RCL it's way past time for you to give it up. Refund people and call it a day.
950 posts • joined 15 Jun 2009
I bet the MD of the company is already putting plans in motion for another company to be setup.
<"Well which game are you trying to make it like? I'm quite a fan of murder in the dark. Get the lights, will you, Stephen?">
It's much more fun if they don't know what's coming/
Stay within the bounty's rules, and Netflix promises not to sue, which is an important consideration in a world where litigation is increasingly deployed to try and silence research rather than fix vulnerabilities.
Another company that appears to have seen the light. Work with people don't just stick your fingers in your ears or threaten them with legal action.
It looks sexy but I get a whiff of vapourware.
If they were so close to launching they would have something to show.
1. Is that Microsoft minutes or normal minutes.
2. Is there going to be a privacy control for that? bet that gets uploaded to Microsoft by default.
3. Surely ground breaking oh wait Bluetooth etc.
4. Don't want to use Edge, Firefox will do for me.
5. They don't want to because it's still a buggy mess but they'll announce it on the day of release just to makes us all happy.
Fifteen years of terrible public policy in which British hackers were left open to the vindictive instincts of US prosecutors has now been brought to an end.
15 years of a policy that should not have even been considered.
“we will begin testing a change where links clicked on within the Windows Mail app will open in Microsoft Edge” and this will help boost our market share figures.
After much fanfare, one of the United Kingdom's largest retailers, Currys PC World, have quietly dropped the entire range while retaining the Oculus and Vive models.
You know you are in trouble when PC World drops your product.
Outsourcing outfits across the land should seize on the opportunity to "stand up and be counted, to celebrate our successes, and to demonstrate the almost incalculable value that we deliver every day."
Is it incalculable because you have no idea of the number or is it that you aren't quite sure you deliver any value?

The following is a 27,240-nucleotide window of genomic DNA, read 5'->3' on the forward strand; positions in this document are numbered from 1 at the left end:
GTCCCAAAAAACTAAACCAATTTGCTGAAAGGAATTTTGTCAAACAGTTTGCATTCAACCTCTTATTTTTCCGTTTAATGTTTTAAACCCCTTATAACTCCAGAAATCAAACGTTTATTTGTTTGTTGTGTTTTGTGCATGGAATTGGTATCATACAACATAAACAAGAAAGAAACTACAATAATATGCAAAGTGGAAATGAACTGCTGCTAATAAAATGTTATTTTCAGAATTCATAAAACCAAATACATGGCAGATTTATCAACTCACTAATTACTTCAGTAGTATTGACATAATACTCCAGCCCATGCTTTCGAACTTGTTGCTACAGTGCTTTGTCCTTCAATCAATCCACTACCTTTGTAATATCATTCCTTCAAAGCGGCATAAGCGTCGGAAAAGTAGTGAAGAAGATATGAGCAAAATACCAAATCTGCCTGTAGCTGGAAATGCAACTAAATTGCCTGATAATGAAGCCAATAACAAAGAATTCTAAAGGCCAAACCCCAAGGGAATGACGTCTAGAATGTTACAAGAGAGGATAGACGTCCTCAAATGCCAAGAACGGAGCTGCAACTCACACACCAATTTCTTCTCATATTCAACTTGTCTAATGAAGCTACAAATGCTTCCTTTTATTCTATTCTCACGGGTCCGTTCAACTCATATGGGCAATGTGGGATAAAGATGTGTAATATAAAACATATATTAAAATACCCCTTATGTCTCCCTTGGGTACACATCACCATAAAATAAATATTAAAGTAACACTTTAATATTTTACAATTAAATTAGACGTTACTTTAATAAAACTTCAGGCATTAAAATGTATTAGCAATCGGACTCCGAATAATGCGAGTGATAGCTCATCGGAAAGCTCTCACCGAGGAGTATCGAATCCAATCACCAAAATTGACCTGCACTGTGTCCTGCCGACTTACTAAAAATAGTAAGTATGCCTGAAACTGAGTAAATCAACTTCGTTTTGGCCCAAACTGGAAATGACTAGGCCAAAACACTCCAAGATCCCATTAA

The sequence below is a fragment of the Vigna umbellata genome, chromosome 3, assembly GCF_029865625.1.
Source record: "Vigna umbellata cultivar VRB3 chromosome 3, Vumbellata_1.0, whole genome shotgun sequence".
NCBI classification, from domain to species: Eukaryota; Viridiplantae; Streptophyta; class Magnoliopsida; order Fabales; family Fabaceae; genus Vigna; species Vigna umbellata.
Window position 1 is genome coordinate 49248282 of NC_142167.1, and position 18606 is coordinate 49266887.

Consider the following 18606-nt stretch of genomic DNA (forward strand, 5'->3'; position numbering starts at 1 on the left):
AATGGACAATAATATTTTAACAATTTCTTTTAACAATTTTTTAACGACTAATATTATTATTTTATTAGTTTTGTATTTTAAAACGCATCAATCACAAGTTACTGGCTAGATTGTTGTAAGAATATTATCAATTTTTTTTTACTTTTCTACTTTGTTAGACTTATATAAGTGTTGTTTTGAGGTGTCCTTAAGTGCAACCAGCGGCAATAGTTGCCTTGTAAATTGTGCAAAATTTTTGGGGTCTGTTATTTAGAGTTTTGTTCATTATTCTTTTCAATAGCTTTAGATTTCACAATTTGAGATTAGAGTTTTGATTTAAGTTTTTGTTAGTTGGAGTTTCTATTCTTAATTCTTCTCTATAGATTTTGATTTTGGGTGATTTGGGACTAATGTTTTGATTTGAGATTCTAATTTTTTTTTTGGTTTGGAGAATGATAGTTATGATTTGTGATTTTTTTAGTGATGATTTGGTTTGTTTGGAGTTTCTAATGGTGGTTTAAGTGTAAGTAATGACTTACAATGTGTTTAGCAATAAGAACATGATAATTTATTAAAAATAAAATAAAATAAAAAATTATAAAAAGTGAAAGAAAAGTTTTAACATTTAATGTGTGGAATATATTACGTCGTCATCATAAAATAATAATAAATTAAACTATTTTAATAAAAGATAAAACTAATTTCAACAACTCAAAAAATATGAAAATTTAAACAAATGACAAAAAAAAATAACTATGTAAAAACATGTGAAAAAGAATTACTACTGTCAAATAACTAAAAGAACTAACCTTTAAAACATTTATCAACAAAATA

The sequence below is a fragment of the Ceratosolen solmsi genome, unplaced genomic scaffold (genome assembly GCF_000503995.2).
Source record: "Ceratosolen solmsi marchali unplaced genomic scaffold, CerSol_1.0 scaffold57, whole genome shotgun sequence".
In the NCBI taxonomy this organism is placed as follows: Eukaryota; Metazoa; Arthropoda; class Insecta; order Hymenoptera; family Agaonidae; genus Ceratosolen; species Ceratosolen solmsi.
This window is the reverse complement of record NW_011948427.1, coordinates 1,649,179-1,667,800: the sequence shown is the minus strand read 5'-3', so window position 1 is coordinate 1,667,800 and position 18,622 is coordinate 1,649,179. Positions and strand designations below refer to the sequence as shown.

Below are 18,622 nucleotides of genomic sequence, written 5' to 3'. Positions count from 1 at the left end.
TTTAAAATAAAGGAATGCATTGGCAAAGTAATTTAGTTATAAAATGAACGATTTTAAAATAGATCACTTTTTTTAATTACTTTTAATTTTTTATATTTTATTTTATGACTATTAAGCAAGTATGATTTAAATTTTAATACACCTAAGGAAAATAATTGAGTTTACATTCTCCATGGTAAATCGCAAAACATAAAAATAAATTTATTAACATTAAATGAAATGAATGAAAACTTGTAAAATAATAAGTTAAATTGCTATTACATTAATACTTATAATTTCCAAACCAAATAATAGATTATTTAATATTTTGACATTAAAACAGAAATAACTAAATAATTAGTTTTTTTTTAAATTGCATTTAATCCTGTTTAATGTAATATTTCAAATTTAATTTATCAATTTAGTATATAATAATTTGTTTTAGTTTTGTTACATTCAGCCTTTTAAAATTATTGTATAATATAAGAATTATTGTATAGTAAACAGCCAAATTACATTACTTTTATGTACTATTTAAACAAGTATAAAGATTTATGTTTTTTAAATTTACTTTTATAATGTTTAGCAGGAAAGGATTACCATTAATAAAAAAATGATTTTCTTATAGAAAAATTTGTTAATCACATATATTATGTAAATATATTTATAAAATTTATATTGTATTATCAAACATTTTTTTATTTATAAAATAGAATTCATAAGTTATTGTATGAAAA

However, in reported discussions with Ramos, it seems GPS capability is left intact, with very sinister intent. After Ramos said the primary vulnerability is an informant, an undercover agent said GPS helped "locate and kill the informant". Ramos response: "Yeah, it does".
Well that's one way to incriminate yourself.
"These dominant platforms are able to lock in their position by creating barriers for competitors. They acquire startup challengers, buy up new innovations and hire the industry's top talent. Add to this the competitive advantage that their user data gives them and we can expect the next 20 years to be far less innovative than the last."
That sounds like most of the corporate world to me not just the web.
“The only difference is when you have a problem with computer it won’t affect your physical security, but a car can put your life in danger and automotive security is something that the industry needs to take seriously.”
The car manufacturers will do nothing until they are forced to.
Of those who caved to the demand and paid the ransom, 49.4 per cent said they could recover their data, while 50.6 ended up losing it anyway. The not-so-shocking conclusion is that criminals don't always stay true to their word.
I can't say i'm that surprised. As soon as you pay the criminals they have what they want.
and the number of companies that were frequently attacked, more than six times in a year, was also down.
If you have been attacked six times in a year then something is seriously wrong.
The judgment, handed down by High Court judge Mr Justice Warby earlier this week, orders the unknown hackers not to publish the stolen data and to pay Clarksons' legal costs.
Good luck with that because it's never going to happen.
What makes them think that the hackers are even in this country?
The security certificates of all of our websites meet industry standards and we use recognised industry best practice methods to ensure that all our URLs are secure. The security of our customers' data is always paramount and we constantly review our websites to ensure they are fit for purpose.
Instead of just dismissing everything why don't you work with the security professionals to look into the potential issues and fix them.
None of this means a backdoor, he said, because he defines a backdoor as “some type of secret, insecure means of access. What we’re asking for is the ability to access the device once we’ve obtained a warrant from an independent judge, who has said we have probable cause.